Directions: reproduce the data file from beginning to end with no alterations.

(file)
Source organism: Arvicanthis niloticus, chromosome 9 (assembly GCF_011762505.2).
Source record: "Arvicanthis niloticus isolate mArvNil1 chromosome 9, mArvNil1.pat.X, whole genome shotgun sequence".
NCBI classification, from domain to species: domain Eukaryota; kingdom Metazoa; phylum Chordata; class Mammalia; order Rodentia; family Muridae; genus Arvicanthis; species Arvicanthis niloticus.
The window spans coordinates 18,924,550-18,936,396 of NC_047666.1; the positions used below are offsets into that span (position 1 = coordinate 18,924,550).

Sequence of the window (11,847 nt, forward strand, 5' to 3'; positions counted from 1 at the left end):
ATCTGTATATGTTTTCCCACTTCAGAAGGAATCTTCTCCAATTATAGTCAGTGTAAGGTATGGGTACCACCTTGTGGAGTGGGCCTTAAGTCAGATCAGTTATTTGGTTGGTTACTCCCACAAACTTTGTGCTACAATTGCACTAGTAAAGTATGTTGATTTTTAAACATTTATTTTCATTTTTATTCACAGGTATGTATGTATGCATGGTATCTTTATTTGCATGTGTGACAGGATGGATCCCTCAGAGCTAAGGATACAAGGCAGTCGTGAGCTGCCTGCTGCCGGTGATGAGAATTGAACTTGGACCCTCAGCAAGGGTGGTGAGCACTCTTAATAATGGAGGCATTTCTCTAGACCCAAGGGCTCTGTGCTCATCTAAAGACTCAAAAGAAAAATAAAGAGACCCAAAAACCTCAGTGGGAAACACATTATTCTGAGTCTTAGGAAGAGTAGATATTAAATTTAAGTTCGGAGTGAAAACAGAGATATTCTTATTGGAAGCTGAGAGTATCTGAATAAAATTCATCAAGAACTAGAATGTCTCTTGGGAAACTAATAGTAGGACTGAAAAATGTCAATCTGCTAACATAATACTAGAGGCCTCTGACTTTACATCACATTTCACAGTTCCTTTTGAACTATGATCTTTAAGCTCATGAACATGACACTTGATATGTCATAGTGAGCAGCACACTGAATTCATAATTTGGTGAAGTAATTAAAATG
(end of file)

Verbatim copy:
Source organism: Arvicanthis niloticus, chromosome 9 (assembly GCF_011762505.2).
Source record: "Arvicanthis niloticus isolate mArvNil1 chromosome 9, mArvNil1.pat.X, whole genome shotgun sequence".
NCBI classification, from domain to species: domain Eukaryota; kingdom Metazoa; phylum Chordata; class Mammalia; order Rodentia; family Muridae; genus Arvicanthis; species Arvicanthis niloticus.
The window spans coordinates 18,924,550-18,936,396 of NC_047666.1; the positions used below are offsets into that span (position 1 = coordinate 18,924,550).

Sequence of the window (11,847 nt, forward strand, 5' to 3'; positions counted from 1 at the left end):
ATCTGTATATGTTTTCCCACTTCAGAAGGAATCTTCTCCAATTATAGTCAGTGTAAGGTATGGGTACCACCTTGTGGAGTGGGCCTTAAGTCAGATCAGTTATTTGGTTGGTTACTCCCACAAACTTTGTGCTACAATTGCACTAGTAAAGTATGTTGATTTTTAAACATTTATTTTCATTTTTATTCACAGGTATGTATGTATGCATGGTATCTTTATTTGCATGTGTGACAGGATGGATCCCTCAGAGCTAAGGATACAAGGCAGTCGTGAGCTGCCTGCTGCCGGTGATGAGAATTGAACTTGGACCCTCAGCAAGGGTGGTGAGCACTCTTAATAATGGAGGCATTTCTCTAGACCCAAGGGCTCTGTGCTCATCTAAAGACTCAAAAGAAAAATAAAGAGACCCAAAAACCTCAGTGGGAAACACATTATTCTGAGTCTTAGGAAGAGTAGATATTAAATTTAAGTTCGGAGTGAAAACAGAGATATTCTTATTGGAAGCTGAGAGTATCTGAATAAAATTCATCAAGAACTAGAATGTCTCTTGGGAAACTAATAGTAGGACTGAAAAATGTCAATCTGCTAACATAATACTAGAGGCCTCTGACTTTACATCACATTTCACAGTTCCTTTTGAACTATGATCTTTAAGCTCATGAACATGACACTTGATATGTCATAGTGAGCAGCACACTGAATTCATAATTTGGTGAAGTAATTAAAATG